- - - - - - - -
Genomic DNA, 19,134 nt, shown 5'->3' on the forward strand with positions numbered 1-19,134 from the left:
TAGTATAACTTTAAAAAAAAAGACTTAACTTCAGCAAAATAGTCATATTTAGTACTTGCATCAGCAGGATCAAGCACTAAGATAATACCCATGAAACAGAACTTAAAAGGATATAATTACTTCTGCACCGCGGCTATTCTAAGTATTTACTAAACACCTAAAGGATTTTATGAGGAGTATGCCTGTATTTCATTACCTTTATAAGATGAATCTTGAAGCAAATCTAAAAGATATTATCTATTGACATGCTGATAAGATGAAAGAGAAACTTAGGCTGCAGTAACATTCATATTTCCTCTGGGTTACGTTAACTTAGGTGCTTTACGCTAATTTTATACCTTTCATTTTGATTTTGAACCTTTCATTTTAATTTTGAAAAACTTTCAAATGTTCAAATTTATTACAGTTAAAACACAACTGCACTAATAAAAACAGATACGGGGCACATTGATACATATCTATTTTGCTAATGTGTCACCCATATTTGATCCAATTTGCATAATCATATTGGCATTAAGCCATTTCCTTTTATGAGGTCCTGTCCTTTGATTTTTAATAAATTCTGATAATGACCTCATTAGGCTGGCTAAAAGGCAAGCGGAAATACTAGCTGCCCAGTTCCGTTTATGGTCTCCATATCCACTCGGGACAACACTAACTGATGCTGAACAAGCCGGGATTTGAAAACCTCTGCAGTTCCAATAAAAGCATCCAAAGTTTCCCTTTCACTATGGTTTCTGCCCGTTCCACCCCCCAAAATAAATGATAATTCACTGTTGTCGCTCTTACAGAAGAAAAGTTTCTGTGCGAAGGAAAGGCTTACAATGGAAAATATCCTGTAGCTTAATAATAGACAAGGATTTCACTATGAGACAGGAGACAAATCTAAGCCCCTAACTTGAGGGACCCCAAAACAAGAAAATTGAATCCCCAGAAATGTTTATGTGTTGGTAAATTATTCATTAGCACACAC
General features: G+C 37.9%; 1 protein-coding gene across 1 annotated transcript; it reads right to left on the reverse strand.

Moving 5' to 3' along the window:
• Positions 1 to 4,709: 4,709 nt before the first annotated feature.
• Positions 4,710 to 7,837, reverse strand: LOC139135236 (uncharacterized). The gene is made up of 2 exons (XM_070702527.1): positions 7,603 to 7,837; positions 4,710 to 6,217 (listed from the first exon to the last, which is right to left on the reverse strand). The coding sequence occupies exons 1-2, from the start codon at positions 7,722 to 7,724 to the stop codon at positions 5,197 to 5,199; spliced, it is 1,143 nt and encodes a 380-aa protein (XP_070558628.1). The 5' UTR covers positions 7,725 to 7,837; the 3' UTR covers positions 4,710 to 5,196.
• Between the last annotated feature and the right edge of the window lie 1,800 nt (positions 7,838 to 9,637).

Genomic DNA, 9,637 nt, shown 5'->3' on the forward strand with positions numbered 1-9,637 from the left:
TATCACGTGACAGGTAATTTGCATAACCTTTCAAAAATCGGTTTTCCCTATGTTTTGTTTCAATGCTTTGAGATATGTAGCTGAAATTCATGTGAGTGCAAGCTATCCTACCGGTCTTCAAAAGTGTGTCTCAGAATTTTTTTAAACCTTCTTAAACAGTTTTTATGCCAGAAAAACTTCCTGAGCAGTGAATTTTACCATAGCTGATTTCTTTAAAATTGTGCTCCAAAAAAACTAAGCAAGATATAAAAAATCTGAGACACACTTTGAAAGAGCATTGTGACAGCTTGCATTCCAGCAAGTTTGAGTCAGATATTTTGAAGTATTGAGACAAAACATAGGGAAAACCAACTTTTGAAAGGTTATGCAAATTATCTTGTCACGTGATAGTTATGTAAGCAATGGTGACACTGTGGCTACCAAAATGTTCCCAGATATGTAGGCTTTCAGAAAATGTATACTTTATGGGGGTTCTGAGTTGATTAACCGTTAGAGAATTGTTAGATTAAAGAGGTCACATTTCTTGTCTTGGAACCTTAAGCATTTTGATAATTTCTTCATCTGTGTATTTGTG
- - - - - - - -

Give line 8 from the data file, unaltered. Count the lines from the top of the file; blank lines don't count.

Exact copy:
Genomic DNA, 9,637 nt, shown 5'->3' on the forward strand with positions numbered 1-9,637 from the left: